1950 Memories of Suburban Adventures

Farewell Performance

No childhood stardom for me. The world was deprived.

No childhood stardom for me. The world was deprived.

I could have been a famous child star, but my uncooperative parents refused to move to New York City where I’d surely get discovered. They would have made great stage parents.

I settled for wowing my neighbors with my impressive talents. Irritatingly, I had to include their kids before they’d sit and behold moi.

Kathy, Connie, David and I headed down Aunt Mary’s driveway, tossing around ideas of what to do. We meandered into the barn and climbed the steep stairs leading to the loft. It hadn’t held hay for a long time and was used for storage. An old spinning wheel sat in a corner, its usefulness long obsolete. Time to give it a new life.

“Let’s put on a play about Rumplestiltskin,” I suggested.

Luke-warm enthusiasm greeted my idea.

“We can get an audience and charge them money to see us,” I added.

“Who gets the money afterward?” asked Kathy.

“We all do,” I answered. “We can buy tons of penny candy and split it.”

Enthusiasm picked up.

To ensure a larger audience and more candy money, we created a zoo inside the garage. We set up Aunt Mary’s card-table and laid boards across empty buckets to hold display cases for our zoological specimens. An open shoe box displayed two butterflies scraped from the grill of Dad’s car. Their stilled wings rested on bird feathers, most of which I pulled from my old Indian head-dress. Glass mayonnaise jars with air-holes poked through the covers contained live insects such as grasshoppers, ladybugs, and one gigantic praying mantis.

Wolfy and Sparky, leashed to a cement block, refused to growl like the wild dogs they were billed as. They whined and poked their runny noses into our displays, so we ended up setting them loose. Aunt Mary’s Sandy Cat, stuffed inside a cardboard box, scratched and snarled like a baby orange lion. However, he wasn’t a willing zoo participant. I made a sign warning not to poke fingers in the peepholes; blood would be drawn.

David supplied the main attraction–almost all of a genuine shedded snake skin. Five cents was a cheap price to see such a hastily assembled collection of wonders.

The guard discovers Rumplestiltskin's name.

The guard discovers Rumplestiltskin’s name.

Preacher marries King and breathtakingly beautiful princess. Spinning wheel in background.

Preacher marries King and breathtakingly beautiful princess. Spinning wheel in background.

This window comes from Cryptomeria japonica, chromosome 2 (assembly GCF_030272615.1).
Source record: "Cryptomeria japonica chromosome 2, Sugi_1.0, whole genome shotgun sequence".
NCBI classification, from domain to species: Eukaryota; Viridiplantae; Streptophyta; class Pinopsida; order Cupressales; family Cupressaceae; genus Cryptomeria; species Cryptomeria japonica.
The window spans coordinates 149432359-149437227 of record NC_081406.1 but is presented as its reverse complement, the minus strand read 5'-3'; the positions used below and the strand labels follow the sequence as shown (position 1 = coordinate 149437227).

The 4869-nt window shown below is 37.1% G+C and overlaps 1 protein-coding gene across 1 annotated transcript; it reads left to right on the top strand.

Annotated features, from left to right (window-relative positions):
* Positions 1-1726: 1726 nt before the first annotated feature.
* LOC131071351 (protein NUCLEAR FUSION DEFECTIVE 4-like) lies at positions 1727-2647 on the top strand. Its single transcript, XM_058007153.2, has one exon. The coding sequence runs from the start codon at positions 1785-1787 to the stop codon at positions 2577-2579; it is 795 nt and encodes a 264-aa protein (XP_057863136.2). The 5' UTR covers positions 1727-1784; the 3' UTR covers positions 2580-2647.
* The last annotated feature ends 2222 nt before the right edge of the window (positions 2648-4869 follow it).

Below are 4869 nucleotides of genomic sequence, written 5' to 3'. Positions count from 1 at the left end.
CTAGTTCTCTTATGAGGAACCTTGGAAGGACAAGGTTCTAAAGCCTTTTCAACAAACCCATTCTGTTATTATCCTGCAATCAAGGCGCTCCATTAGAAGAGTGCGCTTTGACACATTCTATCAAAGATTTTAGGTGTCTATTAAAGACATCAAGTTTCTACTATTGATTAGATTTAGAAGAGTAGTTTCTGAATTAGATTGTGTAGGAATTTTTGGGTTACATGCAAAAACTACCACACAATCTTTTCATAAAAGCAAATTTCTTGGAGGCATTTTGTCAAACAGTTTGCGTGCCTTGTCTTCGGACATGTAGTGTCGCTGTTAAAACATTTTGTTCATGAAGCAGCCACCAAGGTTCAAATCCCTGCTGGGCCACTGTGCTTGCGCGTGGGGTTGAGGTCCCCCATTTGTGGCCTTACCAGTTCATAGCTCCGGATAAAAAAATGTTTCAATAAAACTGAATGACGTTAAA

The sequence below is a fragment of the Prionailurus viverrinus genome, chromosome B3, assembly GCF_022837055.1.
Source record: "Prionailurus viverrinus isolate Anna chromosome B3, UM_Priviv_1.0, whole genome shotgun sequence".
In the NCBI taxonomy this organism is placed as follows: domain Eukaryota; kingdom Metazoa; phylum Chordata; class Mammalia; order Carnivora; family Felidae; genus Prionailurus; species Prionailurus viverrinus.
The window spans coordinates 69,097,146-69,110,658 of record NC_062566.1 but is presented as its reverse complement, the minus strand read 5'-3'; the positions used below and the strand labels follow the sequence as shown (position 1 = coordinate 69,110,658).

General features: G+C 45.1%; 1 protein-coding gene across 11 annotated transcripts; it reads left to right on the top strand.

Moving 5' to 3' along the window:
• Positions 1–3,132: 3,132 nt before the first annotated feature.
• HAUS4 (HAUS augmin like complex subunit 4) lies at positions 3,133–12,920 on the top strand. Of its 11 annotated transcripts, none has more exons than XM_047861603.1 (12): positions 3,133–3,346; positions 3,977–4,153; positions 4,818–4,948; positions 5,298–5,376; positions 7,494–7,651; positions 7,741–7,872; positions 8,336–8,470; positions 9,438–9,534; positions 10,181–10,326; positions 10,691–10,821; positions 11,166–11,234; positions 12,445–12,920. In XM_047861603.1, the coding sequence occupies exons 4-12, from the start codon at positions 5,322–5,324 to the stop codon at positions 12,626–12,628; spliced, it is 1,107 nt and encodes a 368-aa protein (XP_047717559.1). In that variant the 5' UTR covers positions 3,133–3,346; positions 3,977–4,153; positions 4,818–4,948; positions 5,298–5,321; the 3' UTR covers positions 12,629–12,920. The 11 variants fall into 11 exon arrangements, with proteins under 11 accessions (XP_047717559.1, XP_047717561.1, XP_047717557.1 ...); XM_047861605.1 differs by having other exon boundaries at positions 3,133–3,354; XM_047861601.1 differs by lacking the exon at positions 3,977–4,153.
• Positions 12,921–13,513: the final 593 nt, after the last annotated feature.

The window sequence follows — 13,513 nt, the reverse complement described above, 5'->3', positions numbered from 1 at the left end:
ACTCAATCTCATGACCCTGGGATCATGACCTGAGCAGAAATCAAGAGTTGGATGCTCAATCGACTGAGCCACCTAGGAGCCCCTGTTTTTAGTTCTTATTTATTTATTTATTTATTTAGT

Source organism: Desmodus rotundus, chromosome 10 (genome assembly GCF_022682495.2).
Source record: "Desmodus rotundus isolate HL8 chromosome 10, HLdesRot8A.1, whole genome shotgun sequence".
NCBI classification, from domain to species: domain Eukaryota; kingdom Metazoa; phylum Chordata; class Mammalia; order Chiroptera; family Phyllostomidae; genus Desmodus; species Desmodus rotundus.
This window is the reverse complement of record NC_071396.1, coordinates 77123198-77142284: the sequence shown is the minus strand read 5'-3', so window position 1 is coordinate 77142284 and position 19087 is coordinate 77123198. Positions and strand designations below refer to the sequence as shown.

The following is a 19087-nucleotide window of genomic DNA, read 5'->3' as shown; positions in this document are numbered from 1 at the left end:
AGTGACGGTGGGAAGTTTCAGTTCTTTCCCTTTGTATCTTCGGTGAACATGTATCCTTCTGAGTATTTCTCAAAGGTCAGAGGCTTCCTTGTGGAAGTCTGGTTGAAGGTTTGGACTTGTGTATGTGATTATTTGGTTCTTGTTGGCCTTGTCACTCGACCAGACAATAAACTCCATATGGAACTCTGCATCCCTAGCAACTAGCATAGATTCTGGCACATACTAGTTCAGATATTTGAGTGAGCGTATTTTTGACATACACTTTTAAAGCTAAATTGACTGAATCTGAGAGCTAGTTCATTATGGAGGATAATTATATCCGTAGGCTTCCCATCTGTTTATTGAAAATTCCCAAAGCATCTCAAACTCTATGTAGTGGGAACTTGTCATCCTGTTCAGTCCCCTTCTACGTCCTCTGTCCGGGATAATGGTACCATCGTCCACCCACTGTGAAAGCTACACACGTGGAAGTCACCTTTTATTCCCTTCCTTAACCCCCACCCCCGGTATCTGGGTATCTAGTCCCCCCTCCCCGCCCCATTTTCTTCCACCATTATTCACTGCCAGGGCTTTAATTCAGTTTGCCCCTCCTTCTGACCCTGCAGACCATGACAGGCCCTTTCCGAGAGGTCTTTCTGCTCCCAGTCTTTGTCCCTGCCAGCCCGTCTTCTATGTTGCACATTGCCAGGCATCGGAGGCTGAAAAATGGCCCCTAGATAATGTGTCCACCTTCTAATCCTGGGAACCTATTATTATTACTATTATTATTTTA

King and queen live happily ever after with an instant baby. Guard bannishes Rumplestiltskin.

King and queen live happily ever after with an instant baby. Guard bannishes Rumplestiltskin.

All morning and early afternoon, we improvised and rehearsed our lines. Kathy played the king, and David the guard and preacher. I generously let Connie have the leading role of Rumplestiltskin, which left me playing the beautiful maiden and soon-to-be princess.

We designed costumes from bathrobes, old gowns, and play clothes. Crowns of aluminum foil-covered cardboard were ready to grace Kathy’s and my heads. The inspiration for our play, the antique spinning wheel, occupied center stage in the middle of Aunt Mary’s front lawn.

After touring our zoo (Mom refused to pay for baby Susan) our audience seated themselves on folding chairs arranged in a curved line. We thoughtfully let Aunt Mary watch for free since she was old and it was her lawn, garage, chairs, bathrobe, aluminum foil, and spinning wheel.

Our mothers, siblings, and a few neighbors clapped and cheered. I now suspect a portion of the clapping wasn’t as much for our farewell performance as it was the knowledge I would soon be relocated to a farm in another town.

Mrs. Kill didn’t realize I was like a boomerang (or maybe a bad penny) that keeps showing up.

Lesson learned: I should have worked harder at getting my parents to move to New York City while I was still cute, because a seven year ugly stick was poised to clobber me.

Related Posts: Pandemonium Trail/Basement Gorilla

Now it’s your turn: Were you in a neighborhood production?

© Mary Norton-Miller and 1950s Suburban Adventures, 2012 forward. Unauthorized use and/or duplication of this material without express and written permission from this blog’s author and/or owner is strictly prohibited. Excerpts and links may be used, provided that full and clear credit is given to Mary Norton-Miller and 1950s Suburban Adventures with appropriate and specific direction to the original content.